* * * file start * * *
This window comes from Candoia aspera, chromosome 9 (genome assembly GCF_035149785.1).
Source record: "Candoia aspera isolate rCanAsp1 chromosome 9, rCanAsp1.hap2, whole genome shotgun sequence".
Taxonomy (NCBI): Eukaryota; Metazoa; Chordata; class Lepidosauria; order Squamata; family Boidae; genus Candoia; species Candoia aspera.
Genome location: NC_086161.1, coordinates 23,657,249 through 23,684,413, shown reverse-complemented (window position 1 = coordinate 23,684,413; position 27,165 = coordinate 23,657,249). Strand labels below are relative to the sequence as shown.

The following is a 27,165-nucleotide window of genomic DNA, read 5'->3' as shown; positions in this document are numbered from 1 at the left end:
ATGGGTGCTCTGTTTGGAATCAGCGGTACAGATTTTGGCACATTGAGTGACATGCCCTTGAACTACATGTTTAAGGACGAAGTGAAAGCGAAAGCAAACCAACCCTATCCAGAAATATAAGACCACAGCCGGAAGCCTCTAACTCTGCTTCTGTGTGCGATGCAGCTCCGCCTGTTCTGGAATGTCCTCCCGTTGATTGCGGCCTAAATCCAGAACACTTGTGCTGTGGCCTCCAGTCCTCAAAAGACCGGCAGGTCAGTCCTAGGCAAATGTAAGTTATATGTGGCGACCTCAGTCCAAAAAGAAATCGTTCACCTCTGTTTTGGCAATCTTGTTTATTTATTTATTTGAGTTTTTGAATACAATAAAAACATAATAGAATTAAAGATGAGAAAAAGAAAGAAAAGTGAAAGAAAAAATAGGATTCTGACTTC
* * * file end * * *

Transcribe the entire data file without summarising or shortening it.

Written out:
This window comes from Candoia aspera, chromosome 9 (genome assembly GCF_035149785.1).
Source record: "Candoia aspera isolate rCanAsp1 chromosome 9, rCanAsp1.hap2, whole genome shotgun sequence".
Taxonomy (NCBI): Eukaryota; Metazoa; Chordata; class Lepidosauria; order Squamata; family Boidae; genus Candoia; species Candoia aspera.
Genome location: NC_086161.1, coordinates 23,657,249 through 23,684,413, shown reverse-complemented (window position 1 = coordinate 23,684,413; position 27,165 = coordinate 23,657,249). Strand labels below are relative to the sequence as shown.

The following is a 27,165-nucleotide window of genomic DNA, read 5'->3' as shown; positions in this document are numbered from 1 at the left end:
ATGGGTGCTCTGTTTGGAATCAGCGGTACAGATTTTGGCACATTGAGTGACATGCCCTTGAACTACATGTTTAAGGACGAAGTGAAAGCGAAAGCAAACCAACCCTATCCAGAAATATAAGACCACAGCCGGAAGCCTCTAACTCTGCTTCTGTGTGCGATGCAGCTCCGCCTGTTCTGGAATGTCCTCCCGTTGATTGCGGCCTAAATCCAGAACACTTGTGCTGTGGCCTCCAGTCCTCAAAAGACCGGCAGGTCAGTCCTAGGCAAATGTAAGTTATATGTGGCGACCTCAGTCCAAAAAGAAATCGTTCACCTCTGTTTTGGCAATCTTGTTTATTTATTTATTTGAGTTTTTGAATACAATAAAAACATAATAGAATTAAAGATGAGAAAAAGAAAGAAAAGTGAAAGAAAAAATAGGATTCTGACTTC